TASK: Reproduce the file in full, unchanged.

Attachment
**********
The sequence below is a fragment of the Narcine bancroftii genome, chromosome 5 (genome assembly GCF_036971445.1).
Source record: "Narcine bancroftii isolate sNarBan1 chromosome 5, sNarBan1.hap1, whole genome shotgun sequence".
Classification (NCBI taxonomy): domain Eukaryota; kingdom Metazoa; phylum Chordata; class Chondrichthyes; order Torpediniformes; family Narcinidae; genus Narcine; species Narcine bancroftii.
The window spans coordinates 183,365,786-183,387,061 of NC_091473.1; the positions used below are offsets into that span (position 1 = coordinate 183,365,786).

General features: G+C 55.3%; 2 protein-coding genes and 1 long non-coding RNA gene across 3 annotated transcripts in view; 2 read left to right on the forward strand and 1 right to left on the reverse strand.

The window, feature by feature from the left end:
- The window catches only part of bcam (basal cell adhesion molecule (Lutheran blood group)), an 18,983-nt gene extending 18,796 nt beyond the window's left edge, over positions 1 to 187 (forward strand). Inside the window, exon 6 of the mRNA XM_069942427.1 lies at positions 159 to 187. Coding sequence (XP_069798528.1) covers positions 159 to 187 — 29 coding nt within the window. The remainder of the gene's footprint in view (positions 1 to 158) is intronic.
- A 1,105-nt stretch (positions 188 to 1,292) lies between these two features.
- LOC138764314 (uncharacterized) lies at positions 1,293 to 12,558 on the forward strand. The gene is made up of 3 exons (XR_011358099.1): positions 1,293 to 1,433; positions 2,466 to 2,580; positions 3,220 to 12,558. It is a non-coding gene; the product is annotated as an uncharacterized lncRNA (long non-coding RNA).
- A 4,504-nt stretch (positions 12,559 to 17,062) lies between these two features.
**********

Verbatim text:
The sequence below is a fragment of the Narcine bancroftii genome, chromosome 5 (genome assembly GCF_036971445.1).
Source record: "Narcine bancroftii isolate sNarBan1 chromosome 5, sNarBan1.hap1, whole genome shotgun sequence".
Classification (NCBI taxonomy): domain Eukaryota; kingdom Metazoa; phylum Chordata; class Chondrichthyes; order Torpediniformes; family Narcinidae; genus Narcine; species Narcine bancroftii.
The window spans coordinates 183,365,786-183,387,061 of NC_091473.1; the positions used below are offsets into that span (position 1 = coordinate 183,365,786).

General features: G+C 55.3%; 2 protein-coding genes and 1 long non-coding RNA gene across 3 annotated transcripts in view; 2 read left to right on the forward strand and 1 right to left on the reverse strand.

The window, feature by feature from the left end:
- The window catches only part of bcam (basal cell adhesion molecule (Lutheran blood group)), an 18,983-nt gene extending 18,796 nt beyond the window's left edge, over positions 1 to 187 (forward strand). Inside the window, exon 6 of the mRNA XM_069942427.1 lies at positions 159 to 187. Coding sequence (XP_069798528.1) covers positions 159 to 187 — 29 coding nt within the window. The remainder of the gene's footprint in view (positions 1 to 158) is intronic.
- A 1,105-nt stretch (positions 188 to 1,292) lies between these two features.
- LOC138764314 (uncharacterized) lies at positions 1,293 to 12,558 on the forward strand. The gene is made up of 3 exons (XR_011358099.1): positions 1,293 to 1,433; positions 2,466 to 2,580; positions 3,220 to 12,558. It is a non-coding gene; the product is annotated as an uncharacterized lncRNA (long non-coding RNA).
- A 4,504-nt stretch (positions 12,559 to 17,062) lies between these two features.